Chernobyl: Why popular TV series was criticised as 'dangerous'

The Chernobyl disaster in 1986 has been described as the worst nuclear power plant accident in history and has been the subject of HBO’s gripping mini-series Chernobyl this year. On April 26, a nuclear reactor in the power plant exploded and subsequently caught fire, releasing airborne radioactive contamination and hospitalising victims with Acute Radiation Syndrome (ARS). However, a leading scientist who treated victims of the 1986 disaster has called the popular dramatisation “inaccurate” and “dangerous.”


Robert Gale is a research director in haematology and oncology at UCLA, and a visiting professor at University College London.

After the disaster in 1986, Prof Gale spent two years in the Soviet Union treating just over 200 patients with acute radiation exposure, using his expertise in bone marrow transplantation.

Prof Gale, writing in research  publication “The Cancer Letter”, described the way the HBO series had depicted the accident and the effects of radiation as “dangerous”.

One of his main criticisms is the way which the series depicts the danger of radiation as something that is contagious, akin to an infection.

He said: “One error was to portray the victims as being dangerously radioactive. 

“This is inaccurate.

“Most radiation contamination was superficial and relatively easily managed by routine procedures.” 

As shown in the HBO series, Chernobyl victims suffered external exposure from sources of radiation outside the body.

Internal exposure, on the other hand, is the most dangerous form of exposure and takes place when radiation is ingested or inhaled.

Internal means that the source of radioactivity inside the body, but this was not the case in the Chernobyl exposure.

Added to this, Prof Gale writes the way the TV series depicts the horrific radiation burns and sickness suffered by the victims was not correct.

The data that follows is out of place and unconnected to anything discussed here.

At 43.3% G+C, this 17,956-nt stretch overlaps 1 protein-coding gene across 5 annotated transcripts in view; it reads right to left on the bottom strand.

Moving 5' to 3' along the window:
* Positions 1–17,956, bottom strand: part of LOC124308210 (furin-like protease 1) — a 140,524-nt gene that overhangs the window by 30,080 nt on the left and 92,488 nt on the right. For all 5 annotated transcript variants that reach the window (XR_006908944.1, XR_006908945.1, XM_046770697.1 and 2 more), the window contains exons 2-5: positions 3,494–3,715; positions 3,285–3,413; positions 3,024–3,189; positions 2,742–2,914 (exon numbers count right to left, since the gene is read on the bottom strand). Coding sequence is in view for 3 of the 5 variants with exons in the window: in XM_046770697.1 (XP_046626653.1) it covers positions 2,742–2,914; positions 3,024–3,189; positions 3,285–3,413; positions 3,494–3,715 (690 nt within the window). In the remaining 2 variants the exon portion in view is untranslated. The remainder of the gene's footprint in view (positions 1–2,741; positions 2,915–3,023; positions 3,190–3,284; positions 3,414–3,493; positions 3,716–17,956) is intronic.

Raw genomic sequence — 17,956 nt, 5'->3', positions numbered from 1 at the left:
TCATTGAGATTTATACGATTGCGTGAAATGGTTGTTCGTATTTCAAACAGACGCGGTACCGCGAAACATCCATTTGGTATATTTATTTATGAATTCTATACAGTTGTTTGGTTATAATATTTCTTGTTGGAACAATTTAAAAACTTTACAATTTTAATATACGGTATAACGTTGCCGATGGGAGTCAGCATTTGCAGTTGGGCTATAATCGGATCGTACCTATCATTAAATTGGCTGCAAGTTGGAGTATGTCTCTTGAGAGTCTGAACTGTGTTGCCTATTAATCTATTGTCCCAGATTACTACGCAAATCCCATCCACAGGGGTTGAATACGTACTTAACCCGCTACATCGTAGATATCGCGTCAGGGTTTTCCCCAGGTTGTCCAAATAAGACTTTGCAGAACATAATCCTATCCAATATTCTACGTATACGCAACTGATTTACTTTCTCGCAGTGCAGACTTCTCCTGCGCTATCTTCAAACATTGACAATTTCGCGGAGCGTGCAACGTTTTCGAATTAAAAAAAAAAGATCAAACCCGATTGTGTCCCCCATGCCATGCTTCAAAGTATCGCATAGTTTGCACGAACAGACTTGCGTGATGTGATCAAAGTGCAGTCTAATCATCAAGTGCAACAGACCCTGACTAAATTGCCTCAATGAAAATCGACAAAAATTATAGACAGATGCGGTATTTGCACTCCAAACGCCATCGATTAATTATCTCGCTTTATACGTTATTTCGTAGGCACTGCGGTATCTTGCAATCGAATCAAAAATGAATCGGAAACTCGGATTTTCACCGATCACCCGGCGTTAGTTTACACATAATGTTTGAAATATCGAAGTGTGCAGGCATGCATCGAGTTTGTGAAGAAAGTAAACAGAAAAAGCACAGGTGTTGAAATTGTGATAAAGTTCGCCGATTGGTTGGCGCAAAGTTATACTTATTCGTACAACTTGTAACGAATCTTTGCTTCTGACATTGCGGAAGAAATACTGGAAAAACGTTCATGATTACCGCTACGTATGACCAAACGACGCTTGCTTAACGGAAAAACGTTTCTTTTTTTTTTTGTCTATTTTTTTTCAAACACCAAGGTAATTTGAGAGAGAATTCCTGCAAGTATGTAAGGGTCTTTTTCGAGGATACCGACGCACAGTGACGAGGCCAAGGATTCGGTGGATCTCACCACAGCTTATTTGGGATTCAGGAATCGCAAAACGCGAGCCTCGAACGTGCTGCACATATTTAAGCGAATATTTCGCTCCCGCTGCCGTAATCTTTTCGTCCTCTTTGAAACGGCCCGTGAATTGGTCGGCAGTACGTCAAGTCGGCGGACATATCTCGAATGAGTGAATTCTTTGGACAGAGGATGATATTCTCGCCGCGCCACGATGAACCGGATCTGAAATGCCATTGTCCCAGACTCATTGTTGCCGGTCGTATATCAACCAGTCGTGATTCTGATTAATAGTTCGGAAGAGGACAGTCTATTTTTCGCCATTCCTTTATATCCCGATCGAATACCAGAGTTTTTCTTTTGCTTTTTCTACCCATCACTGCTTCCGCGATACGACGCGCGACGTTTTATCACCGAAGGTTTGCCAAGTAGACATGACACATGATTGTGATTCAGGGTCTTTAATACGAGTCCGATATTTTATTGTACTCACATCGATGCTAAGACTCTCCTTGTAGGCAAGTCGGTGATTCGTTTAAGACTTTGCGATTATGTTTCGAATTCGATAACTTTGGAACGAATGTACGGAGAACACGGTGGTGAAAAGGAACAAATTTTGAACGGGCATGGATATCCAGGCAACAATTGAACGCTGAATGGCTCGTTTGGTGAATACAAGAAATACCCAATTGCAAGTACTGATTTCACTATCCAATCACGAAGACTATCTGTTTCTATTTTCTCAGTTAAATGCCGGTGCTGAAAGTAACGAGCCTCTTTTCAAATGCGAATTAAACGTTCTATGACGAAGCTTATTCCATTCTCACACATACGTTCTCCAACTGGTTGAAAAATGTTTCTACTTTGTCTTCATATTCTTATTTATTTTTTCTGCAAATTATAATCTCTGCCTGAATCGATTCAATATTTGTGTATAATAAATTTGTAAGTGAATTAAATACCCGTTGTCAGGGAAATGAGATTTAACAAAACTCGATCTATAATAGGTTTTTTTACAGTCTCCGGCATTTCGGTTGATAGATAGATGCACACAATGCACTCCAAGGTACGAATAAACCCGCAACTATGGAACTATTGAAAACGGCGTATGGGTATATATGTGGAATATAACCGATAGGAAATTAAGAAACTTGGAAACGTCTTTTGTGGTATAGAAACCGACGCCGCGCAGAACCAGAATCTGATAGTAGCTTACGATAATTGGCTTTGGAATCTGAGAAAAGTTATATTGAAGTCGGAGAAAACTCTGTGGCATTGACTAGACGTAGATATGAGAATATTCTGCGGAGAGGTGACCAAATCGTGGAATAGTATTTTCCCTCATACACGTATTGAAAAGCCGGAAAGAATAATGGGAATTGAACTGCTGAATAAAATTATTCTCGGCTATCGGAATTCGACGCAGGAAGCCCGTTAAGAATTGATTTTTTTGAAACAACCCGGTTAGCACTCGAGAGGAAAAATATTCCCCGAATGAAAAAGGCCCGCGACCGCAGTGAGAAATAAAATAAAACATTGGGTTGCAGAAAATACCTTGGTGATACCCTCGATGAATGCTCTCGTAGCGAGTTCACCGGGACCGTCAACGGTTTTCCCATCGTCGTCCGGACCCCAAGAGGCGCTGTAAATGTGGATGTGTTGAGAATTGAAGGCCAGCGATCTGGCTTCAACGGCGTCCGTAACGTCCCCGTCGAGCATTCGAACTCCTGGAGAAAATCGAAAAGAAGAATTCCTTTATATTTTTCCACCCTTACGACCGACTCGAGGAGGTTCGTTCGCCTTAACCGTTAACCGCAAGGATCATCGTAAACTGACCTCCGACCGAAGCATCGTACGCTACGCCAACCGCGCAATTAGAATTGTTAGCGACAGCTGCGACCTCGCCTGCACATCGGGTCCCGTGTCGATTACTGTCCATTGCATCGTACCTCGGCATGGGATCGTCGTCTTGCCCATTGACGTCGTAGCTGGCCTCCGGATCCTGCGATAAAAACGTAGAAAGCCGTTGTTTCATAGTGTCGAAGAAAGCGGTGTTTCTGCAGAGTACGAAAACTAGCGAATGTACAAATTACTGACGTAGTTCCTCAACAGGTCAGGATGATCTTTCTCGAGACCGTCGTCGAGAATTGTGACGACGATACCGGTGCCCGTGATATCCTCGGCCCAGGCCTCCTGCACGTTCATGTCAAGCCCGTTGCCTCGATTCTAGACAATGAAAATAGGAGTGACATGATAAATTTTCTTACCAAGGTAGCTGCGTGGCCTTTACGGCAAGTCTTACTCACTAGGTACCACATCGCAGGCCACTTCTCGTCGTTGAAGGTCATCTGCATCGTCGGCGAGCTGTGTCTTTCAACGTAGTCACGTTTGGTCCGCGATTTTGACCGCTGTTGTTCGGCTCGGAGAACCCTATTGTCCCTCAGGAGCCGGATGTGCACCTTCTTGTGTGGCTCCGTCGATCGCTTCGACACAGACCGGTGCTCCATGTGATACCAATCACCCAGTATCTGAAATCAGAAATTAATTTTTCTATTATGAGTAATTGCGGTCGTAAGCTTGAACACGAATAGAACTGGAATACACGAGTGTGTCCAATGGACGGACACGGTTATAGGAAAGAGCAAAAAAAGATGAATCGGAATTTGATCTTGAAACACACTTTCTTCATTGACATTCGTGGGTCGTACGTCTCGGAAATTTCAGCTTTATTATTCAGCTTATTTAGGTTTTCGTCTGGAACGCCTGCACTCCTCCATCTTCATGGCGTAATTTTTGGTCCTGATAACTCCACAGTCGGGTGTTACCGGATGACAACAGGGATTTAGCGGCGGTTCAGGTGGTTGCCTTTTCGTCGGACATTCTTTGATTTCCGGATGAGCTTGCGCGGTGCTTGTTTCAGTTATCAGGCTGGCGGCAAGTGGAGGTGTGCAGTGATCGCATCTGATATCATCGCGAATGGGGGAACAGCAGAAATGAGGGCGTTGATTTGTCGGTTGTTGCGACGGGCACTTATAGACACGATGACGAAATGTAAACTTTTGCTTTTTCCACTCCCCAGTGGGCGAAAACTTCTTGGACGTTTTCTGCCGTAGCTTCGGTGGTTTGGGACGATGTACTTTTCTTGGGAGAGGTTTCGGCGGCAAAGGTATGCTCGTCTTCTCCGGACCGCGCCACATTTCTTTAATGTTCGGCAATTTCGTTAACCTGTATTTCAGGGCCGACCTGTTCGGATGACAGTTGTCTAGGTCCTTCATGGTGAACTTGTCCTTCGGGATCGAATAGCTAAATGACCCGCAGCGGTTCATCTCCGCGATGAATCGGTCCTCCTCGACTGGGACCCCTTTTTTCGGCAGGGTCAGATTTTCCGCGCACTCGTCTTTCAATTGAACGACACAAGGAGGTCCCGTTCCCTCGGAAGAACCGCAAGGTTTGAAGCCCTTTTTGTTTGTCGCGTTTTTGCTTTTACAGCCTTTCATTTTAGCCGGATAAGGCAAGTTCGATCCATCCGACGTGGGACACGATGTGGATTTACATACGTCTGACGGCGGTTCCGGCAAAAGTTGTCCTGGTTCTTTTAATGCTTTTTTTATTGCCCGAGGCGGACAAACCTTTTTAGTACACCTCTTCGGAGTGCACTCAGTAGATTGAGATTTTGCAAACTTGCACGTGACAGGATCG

He writes: “The effects are portrayed as something horrendous, unimaginable. This is inaccurate.”

Prof Gale also disputes the scenes in which the character Ludmilla Ignatenko loses her unborn child after being exposed to her husband who is ill with ARS.

Although this part of the plot is based on the 1997 book “Voices from Chernobyl”, which collected the oral histories of people who survived the disaster, Prof Gale calls into question its authenticity. 

He writes: “There is the dangerous representation that, because one of the victims was radioactive, his pregnant wife endangered her unborn child by entering his hospital room.

“First, as discussed, none of the victims were radioactive—their exposures were almost exclusively external, not internal. 

“More importantly, risk to a foetus from an exposure like this is infinitesimally small.

“I’m amazed the producers didn’t get technical advice from a health physicist or radiobiologist.”

Moreover, incorrect medical advice in the wake of the 1986 disaster tragically led to an increase in pregnant women seeking terminations which were not medically necessary.

Prof Gale added: “We estimate incorrect advice from physicians regarding the relationship between maternal radiation exposure from Chernobyl and birth defects resulted in more than one million unnecessary abortions in the Soviet Union and Europe.

“Ignorance is dangerous.”